Hundreds of thousands of Americans have a spinal cord injury, and many of those affected are paralyzed from the shoulders down. For these patients, neuroprosthetic technology may offer some hope. A new study showcases a man with quadriplegia who has managed to move his arms and hands using the new technology.
It is currently estimated that between 243,000 and 347,000 people in the United States are living with spinal cord injury (SCI), and almost half of these people are considered quadriplegic.
Quadriplegia – also called tetraplegia – refers to the partial or complete paralysis of all four limbs. Patients with quadriplegia are typically paralyzed completely from the neck down as a result of an SCI.
A new study,
The new technology – based on a functional electrical stimulation system – does not remedy paralysis. Rather, it works around it by providing the patient with a device that bridges the SCI-induced gap between his brain and his muscles.
The researchers – led by Dr. Bolu Ajiboye of Case Western Reserve University in Cleveland, OH – have surgically implanted sensors in the patient’s brain area responsible for motor control. They created a brain-computer interface that then enabled the patient to “tell” the computer how to move his arms.
After the surgical fitting, the patient – a man of 53 years who had been paralyzed for 8 years due to a cycling accident – had to “train” the brain-computer interface into learning which movements corresponded to which brain signals, using a virtual reality limb. This process took approximately 4 months.
The scientists managed to “translate” the patient’s brain signals into electrical pulses. These, in turn, were used as commands to the electrodes in his arm, stimulating the muscles in his hand, wrist, elbow, and shoulder by making them contract.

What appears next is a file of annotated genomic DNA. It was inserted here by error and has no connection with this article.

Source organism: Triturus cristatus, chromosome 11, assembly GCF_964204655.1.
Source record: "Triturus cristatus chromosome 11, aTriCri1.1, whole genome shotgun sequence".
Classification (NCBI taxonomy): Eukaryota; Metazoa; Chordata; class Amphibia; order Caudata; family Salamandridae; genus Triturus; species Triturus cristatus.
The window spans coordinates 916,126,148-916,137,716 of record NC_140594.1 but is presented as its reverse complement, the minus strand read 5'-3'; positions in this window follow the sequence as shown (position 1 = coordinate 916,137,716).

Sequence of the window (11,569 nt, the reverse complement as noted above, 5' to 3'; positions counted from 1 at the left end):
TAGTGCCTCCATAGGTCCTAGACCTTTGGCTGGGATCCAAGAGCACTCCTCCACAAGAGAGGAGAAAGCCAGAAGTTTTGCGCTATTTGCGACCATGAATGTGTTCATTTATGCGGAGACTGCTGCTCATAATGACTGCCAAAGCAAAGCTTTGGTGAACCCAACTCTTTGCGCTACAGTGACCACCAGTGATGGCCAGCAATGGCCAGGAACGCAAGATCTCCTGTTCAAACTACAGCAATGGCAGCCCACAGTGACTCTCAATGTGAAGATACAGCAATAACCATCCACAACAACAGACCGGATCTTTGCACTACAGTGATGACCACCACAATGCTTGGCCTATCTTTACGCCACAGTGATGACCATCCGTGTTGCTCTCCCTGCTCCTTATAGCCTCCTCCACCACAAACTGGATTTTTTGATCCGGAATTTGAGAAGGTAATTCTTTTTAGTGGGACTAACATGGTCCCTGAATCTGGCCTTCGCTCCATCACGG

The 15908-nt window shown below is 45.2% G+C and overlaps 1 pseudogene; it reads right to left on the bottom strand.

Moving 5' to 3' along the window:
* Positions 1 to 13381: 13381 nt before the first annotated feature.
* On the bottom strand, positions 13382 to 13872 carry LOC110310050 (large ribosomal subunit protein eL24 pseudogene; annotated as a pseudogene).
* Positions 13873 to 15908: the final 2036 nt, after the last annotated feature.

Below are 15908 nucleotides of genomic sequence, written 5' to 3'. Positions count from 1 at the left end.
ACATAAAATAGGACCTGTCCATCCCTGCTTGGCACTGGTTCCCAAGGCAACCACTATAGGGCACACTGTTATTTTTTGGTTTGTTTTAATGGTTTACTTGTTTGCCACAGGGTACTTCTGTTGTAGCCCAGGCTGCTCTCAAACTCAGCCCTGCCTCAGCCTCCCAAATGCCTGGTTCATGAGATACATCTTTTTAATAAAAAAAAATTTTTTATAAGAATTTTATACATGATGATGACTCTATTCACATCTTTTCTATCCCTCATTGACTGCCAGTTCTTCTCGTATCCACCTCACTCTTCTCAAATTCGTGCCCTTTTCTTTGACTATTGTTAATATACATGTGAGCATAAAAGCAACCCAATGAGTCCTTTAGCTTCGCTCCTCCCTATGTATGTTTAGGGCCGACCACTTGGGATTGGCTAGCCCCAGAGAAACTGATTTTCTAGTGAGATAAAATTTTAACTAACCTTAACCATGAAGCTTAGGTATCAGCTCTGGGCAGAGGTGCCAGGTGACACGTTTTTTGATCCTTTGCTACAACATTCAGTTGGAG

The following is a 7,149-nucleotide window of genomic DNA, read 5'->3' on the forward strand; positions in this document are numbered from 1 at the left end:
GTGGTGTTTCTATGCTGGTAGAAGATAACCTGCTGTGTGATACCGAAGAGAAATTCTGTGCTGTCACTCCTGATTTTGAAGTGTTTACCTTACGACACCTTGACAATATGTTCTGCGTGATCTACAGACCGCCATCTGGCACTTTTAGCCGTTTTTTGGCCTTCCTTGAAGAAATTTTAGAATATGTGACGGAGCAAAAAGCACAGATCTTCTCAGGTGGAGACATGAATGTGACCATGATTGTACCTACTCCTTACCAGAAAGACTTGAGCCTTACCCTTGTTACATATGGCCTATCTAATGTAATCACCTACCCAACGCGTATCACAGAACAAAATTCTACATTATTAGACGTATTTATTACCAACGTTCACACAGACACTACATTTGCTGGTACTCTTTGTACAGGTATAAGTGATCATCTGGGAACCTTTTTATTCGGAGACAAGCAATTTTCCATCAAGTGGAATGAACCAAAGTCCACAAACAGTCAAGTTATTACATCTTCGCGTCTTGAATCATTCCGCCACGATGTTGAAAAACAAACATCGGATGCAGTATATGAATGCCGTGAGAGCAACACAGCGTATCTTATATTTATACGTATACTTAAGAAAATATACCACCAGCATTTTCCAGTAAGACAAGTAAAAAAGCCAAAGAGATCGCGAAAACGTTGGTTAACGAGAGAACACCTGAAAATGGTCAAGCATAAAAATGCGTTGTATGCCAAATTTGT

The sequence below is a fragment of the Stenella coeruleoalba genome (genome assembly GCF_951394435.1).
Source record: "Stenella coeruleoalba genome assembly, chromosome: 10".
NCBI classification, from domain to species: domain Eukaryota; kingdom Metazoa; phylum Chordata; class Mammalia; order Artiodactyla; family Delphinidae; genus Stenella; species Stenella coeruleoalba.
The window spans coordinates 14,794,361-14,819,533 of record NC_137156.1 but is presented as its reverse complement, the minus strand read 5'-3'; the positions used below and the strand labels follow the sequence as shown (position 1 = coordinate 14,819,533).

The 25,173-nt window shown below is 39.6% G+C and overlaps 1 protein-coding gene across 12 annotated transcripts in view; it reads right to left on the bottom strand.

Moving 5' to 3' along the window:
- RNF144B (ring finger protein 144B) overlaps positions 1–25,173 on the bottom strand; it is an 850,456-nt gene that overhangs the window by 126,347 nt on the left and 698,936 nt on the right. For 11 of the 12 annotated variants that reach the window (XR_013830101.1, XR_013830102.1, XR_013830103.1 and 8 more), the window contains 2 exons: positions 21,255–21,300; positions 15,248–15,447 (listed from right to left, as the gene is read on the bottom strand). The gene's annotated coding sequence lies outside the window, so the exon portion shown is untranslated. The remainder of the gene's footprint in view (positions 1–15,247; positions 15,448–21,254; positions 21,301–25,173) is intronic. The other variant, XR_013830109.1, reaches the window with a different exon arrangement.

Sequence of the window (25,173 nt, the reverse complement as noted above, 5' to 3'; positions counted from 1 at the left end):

The patient had the device on for 12 months before he started to carry out daily activities, such as eating and drinking. Overall, the patient had the technological implant for nearly 2 years. During this time, he experienced very few, modest adverse reactions, which were promptly addressed and resolved.
The participant managed to successfully drink 11 out of 12 times, with each task taking him between 20 and 40 seconds to complete. The patient was also able to control his arm into taking spoonfuls of food to his mouth several times.
Over the follow-up period of 45 weeks, the patient’s strength, endurance, and overall ability to move improved significantly.
The study’s lead author comments on the significance of the study.
“Our research is at an early stage, but we believe that this neuroprosthesis could offer individuals with paralysis the possibility of regaining arm and hand functions to perform day-to-day activities, offering them greater independence.
So far it has helped a man with tetraplegia to reach and grasp, meaning he could feed himself and drink. With further development, we believe the technology could give more accurate control, allowing a wider range of actions, which could begin to transform the lives of people living with paralysis.”
Dr. Bolu Ajiboye
Benjamin Walter, associate professor of Neurology at Case Western Reserve School of Medicine, also weighs in:
“The ultimate hope of any of these individuals is to restore this function,” he says. “By restoring the communication of the will to move from the brain directly to the bod, this work will hopefully begin to restore the hope of millions of paralyzed individuals that someday they will be able to move freely again.”
Dr. Ajiboye and team also acknowledge some of the technology’s limitations. The movements were slower and less precise than those of the virtual reality arm, they note.
Furthermore, the participant needed to rely on his eyesight to control his arm, because full paralysis affects one’s proprioception – the sense of the spatial position of one’s limbs.
However, Dr. Steve Perlmutter, of the University of Washington, called the research “groundbreaking” in a linked commentary to the study.
“This study is groundbreaking as the first report of a person executing functional, multi-joint movements of a paralyzed limb with a motor neuro-prosthesis,” Dr. Perlmutter writes.
“However, this treatment is not nearly ready for use outside the lab […]. The study is a proof-of-principle demonstration of what is possible, rather than a fundamental advance in neuroprosthetic concepts or technology. But it is an exciting demonstration nonetheless, and the future of motor neuroprosthetics to overcome paralysis is brighter.”